How Did They Build the International Space Station?

by Megan Ray Nichols 

The International Space Station has been in orbit around our home planet since 1998 when the first piece of the station was lifted into orbit. Now, the football field-sized space station sits in orbit above the Earth — but how did they build this massive piece of engineering? Let’s take a closer look the ISS and all the work that went into creating it.

A Global Collaboration

There’s a reason it’s called the International Space Station. It is the result of a massive collaboration with the space agencies in countries around the globe. It included engineers and experts from NASA in the United States, the Canadian Space Agency, the Japan Aerospace Exploration Agency, the European Space Agency and Roscosmos out of Russia.

The station itself is divided into two segments — the Russian Orbital Segment,which includes four Russian owned sections, and the U.S. Orbital Segment, which includes portions that are owned by the U.S. and the other member countries.One of these sections, Zarya, is included in the Russian Orbital Segment because Russia built it, but it belongs to the United States because we funded it. Zarya is the first component of the ISS that was sent into orbit.

Years of Construction

Construction on the ISS started in the early 1990s, even though the first segment didn’t launch until 1998. The idea dates back to the Reagan Administration. In 1984’s State of the Union address, the then-President directed NASA to build an international space station within the next decade. If only he had known then how far that declaration would carry us.

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More Than Just A Green Carpet – The Science Behind Artificial Turf

by Jackie Edwards

Globally the artificial turf market is worth a staggering $2,060 million and it is growing at more than 6% per year. In the US and Canada artificial turf systems have had an oddly mixed past, cycling between periods of high popularity and, in some cases (such as in Vancouver), being outright banned. Modern artificial turf systems are far more complicated than you would ever imagine and while they don’t yet produce the smell of cut grass, they do mimic real turf in surprising ways.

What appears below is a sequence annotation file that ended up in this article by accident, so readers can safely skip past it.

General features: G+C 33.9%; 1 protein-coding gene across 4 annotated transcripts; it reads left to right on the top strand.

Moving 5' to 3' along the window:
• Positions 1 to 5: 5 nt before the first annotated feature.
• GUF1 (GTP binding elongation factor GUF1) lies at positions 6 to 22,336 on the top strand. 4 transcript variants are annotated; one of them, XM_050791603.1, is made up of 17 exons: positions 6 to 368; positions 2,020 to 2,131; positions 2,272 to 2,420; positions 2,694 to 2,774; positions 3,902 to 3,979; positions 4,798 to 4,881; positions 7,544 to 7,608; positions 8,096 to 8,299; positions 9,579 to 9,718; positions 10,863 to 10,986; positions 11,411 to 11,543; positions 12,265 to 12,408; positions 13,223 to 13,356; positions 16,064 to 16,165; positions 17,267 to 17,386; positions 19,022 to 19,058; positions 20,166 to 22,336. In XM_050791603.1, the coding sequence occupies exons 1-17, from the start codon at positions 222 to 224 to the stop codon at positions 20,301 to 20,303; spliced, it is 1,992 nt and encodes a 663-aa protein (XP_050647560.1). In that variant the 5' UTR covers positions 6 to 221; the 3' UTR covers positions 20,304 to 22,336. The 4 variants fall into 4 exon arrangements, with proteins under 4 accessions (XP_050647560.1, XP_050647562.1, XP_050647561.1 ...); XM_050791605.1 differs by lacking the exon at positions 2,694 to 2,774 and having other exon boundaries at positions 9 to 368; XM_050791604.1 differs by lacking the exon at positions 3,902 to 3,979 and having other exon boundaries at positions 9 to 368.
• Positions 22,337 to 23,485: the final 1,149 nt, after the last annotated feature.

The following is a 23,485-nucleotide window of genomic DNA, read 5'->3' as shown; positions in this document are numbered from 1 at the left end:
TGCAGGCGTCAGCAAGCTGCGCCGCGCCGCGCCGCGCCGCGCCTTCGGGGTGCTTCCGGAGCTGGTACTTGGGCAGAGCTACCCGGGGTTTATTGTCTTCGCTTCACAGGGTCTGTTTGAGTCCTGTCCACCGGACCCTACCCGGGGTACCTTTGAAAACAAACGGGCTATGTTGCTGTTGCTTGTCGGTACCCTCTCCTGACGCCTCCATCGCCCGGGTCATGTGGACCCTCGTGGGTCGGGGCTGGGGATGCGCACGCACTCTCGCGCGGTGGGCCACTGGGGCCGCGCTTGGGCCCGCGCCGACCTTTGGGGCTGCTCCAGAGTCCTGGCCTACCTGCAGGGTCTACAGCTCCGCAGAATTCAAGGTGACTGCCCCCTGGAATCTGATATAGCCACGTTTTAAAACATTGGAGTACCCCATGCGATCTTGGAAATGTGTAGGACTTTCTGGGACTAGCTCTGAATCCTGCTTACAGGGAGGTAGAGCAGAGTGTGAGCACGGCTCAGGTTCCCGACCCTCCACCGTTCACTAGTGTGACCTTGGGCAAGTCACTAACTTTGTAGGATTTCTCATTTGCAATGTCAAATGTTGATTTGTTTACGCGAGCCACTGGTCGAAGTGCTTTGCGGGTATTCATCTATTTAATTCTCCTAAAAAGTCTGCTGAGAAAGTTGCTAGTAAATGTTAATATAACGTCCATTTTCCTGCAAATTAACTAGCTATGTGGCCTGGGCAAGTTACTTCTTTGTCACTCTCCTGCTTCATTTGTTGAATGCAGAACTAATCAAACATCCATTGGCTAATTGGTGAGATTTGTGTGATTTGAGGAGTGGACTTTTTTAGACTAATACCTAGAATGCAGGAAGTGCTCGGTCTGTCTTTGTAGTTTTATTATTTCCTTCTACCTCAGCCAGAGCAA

The Bad Old Days

The original artificial turf systems seemed to be exactly what everyone needed. These instant lawns needed little upkeep, could be laid indoors and looked great. These were, in essence, simply green plastic carpets. The simplicity of them led to a boom in their use across the country but this boom proved to be a bubble. The original systems provided no real cushioning for those who impacted upon them causing a rise in sports injuries compared to real grass. In addition the plastic blades could be over 30 degrees hotter in the sun than grass. The bubble burst and many artificial turfs were ripped up and replaced with the real thing. Something had to change.

Starting From The Ground Up

Manufacturers realized that there was more to a lawn than just the grass itself. Artificial turf was often laid on top of concrete or tarmac because it needed stability to remain useful. Such a surface was unyielding and dangerous. Initial attempts were made to create subsurface structures that resembled soil. Crumbled rubber was good but it was still hot and did not allow for good drainage. Sand was great for drainage but it was abrasive and dangerous if it got in your eyes.

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Eco-Friendly Travel Tips for Your Next Vacation

by Megan Ray Nichols 

Summer is almost over, but that doesn’t mean you shouldn’t plan your next vacation. If you’re working on going green and lowering your family carbon footprint, traveling might be one of your biggest concerns — the tourism industry isn’t exactly as green as it could be. If you’re planning a vacation sometime soon, what can do you do to make your stay — no matter where you’re staying — a little bit greener?